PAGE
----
This suite for violin and piano depicting the three life passages—marriage, immigration, and death—evokes increasingly dark textures, attaining a final note of peace.


suite for violin and piano / 21 min.
in three movements
Romance (5 min.) / Fiolin, Fiolin (7 min.) / Go Gentle (12 min.)

Each piece can be played separately.

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Program Notes

Passages is a suite of memories—three pieces that I composed for violin and piano at different times, and in response to different events. I grouped them under this title recognizing that each concerns a major life passage. Together they describe points in a journey, both from light to dark to, perhaps, a new light; and also from one compositional voice to another.

“Romance” is the earliest of the three, dating to 1991 and my mother’s re-marriage. Although the original form of the work was altogether too long and complex for its intended use in the marriage service, it has proved an effective concert work, especially with revisions made in 2001. This lyrical work wears its heart on its sleeve, full of joy and reflection and vigor and nostalgia as I thought of this couple embarking on a whole new chapter in what were already full and fruitful lives. This is also the first music in which I applied the terza rima rhyme scheme of Dante’s Divine Comedy to melodic construction, creating of short phrases or single notes an interlocking pattern—aba, bcb, cdc, etc.—in a seamless, organic flow.

“Go Gentle” was composed in 1996, shortly after my father’s death. It is my effort to go a few steps with him on that final journey, to imagine what he experienced in his final days. Debilitated by stroke, dying ultimately of pneumonia, unable to speak, his breathing labored, he drifted in and out of reverie, occasionally visibly gripped with emotion, always returning his gaze to his visitor’s eyes, clinging to that last human link for dear life, but also, away from any other’s knowing, perhaps reliving times or sensations, sorting out a life of happiness as of pain, and finding at least in ebbing consciousness, release and rest.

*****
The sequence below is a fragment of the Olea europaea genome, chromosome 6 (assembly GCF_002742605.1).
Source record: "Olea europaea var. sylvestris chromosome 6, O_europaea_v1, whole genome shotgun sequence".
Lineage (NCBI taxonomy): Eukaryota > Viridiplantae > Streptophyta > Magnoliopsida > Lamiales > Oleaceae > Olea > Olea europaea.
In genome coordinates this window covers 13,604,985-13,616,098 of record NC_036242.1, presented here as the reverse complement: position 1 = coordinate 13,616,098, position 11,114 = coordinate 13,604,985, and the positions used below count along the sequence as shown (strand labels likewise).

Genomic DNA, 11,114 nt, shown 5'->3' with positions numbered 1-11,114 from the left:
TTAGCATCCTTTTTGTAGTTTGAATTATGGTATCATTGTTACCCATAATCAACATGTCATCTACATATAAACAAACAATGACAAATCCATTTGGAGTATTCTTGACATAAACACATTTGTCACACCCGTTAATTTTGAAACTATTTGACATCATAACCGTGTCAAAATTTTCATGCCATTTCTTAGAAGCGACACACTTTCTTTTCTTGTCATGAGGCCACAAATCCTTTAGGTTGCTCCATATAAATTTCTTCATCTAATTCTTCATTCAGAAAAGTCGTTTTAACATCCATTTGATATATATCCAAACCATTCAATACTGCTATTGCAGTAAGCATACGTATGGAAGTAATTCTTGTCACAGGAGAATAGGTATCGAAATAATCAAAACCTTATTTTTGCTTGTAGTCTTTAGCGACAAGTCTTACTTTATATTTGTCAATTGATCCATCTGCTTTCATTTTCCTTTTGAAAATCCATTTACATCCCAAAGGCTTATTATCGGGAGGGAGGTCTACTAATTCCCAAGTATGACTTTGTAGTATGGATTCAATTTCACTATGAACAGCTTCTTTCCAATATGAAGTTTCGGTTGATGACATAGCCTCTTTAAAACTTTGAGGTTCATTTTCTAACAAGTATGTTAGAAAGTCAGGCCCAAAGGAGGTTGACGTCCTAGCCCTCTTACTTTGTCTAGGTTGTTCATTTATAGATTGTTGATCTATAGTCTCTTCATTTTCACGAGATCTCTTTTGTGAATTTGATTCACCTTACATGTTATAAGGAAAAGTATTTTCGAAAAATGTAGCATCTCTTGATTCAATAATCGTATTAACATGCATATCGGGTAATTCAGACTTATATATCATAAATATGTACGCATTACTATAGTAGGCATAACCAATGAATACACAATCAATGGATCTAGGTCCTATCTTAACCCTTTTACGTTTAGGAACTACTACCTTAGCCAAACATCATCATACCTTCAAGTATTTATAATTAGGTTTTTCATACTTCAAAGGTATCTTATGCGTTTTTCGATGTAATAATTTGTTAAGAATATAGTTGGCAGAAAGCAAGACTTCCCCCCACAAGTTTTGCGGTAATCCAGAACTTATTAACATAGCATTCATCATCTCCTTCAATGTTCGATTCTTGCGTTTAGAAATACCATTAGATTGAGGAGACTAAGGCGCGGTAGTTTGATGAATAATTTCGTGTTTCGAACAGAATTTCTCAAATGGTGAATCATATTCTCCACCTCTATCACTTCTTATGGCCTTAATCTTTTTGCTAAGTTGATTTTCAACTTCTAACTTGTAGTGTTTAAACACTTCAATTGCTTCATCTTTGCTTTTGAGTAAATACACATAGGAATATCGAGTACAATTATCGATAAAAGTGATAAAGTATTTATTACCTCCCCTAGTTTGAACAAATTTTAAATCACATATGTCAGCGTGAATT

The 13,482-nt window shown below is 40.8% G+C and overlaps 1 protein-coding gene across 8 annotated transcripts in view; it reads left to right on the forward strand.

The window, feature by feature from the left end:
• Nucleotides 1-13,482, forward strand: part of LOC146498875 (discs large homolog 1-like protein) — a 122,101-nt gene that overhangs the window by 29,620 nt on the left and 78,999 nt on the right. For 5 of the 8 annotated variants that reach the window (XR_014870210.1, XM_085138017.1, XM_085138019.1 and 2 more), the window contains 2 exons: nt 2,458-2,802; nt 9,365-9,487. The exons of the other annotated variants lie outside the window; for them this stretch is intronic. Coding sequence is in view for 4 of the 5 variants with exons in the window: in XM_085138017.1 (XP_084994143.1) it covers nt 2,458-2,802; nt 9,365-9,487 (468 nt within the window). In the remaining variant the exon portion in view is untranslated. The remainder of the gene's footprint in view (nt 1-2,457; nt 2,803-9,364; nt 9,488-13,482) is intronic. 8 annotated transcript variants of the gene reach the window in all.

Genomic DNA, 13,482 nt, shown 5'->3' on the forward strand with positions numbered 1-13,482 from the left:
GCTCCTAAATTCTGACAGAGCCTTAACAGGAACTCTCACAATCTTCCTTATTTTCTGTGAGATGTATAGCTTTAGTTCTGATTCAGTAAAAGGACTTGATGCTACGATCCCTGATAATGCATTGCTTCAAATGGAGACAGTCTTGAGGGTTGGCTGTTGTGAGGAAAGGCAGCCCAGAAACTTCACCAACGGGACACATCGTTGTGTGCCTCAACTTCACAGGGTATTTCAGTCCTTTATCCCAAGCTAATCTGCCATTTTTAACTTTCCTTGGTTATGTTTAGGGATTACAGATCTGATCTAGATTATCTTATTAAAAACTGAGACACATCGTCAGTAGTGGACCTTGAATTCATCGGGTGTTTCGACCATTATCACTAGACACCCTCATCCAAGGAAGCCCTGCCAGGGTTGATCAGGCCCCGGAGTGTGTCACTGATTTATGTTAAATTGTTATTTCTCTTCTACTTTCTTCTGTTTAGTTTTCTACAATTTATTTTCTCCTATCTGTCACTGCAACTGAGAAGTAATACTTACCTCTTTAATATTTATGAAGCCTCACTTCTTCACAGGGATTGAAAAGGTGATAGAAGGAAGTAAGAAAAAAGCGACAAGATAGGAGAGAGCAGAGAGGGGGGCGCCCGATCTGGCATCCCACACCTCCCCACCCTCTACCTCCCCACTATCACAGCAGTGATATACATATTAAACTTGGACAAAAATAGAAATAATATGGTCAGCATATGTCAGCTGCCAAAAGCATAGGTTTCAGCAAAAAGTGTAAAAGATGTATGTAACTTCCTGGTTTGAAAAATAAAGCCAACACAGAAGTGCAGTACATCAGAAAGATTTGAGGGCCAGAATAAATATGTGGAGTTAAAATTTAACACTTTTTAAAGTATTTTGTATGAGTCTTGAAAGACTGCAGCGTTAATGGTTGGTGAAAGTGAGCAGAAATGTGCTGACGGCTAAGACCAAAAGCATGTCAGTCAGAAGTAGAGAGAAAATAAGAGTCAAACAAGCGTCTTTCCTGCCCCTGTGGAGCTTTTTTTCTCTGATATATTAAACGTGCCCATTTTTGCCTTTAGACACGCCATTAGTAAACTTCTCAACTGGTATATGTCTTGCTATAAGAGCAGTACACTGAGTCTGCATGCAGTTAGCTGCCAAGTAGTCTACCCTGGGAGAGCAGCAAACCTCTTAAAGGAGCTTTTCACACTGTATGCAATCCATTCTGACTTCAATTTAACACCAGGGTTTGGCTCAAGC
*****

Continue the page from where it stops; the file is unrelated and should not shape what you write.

I composed “Fiolin, Fiolin” in 2001 to bring the outer two pieces together. A couple of years earlier I had received my grandfather’s storied violin. This instrument was brought home one day some ninety years ago by my great-grandfather, a Norwegian immigrant who longed for the music of home and wanted to hear the old tunes. His young son (my future grandfather, and my namesake) dutifully learned many such melodies, including his father’s very favorite, Saetergentens Sontäg (“The Chalet Girl’s Sunday”). I recently sought out this piece written by the Norwegian violinist-composer Ole Bull, and discovered a sentimental song of love and loss. Many a time his father had young Theodore play this tune for him, including when he lay ill in his fifties. One evening Theodore begged off; his friends were waiting for him; he would play it another time. But he never had a chance; his father passed away that night. Now that the violin is in my home, I think about the power of old melodies, and about how this very construction of wood and gut conveyed such essential feelings so long ago. “Fiolin, Fiolin” (Norwegian for violin) is the voice of this violin itself—first just sounding its open strings through ever-flowing days and years; then essaying the simplest, first-position gestures; then gradually assembling the old tune from scraps found among many memories, and finally succumbing to its power.

—Theodore Wiprud

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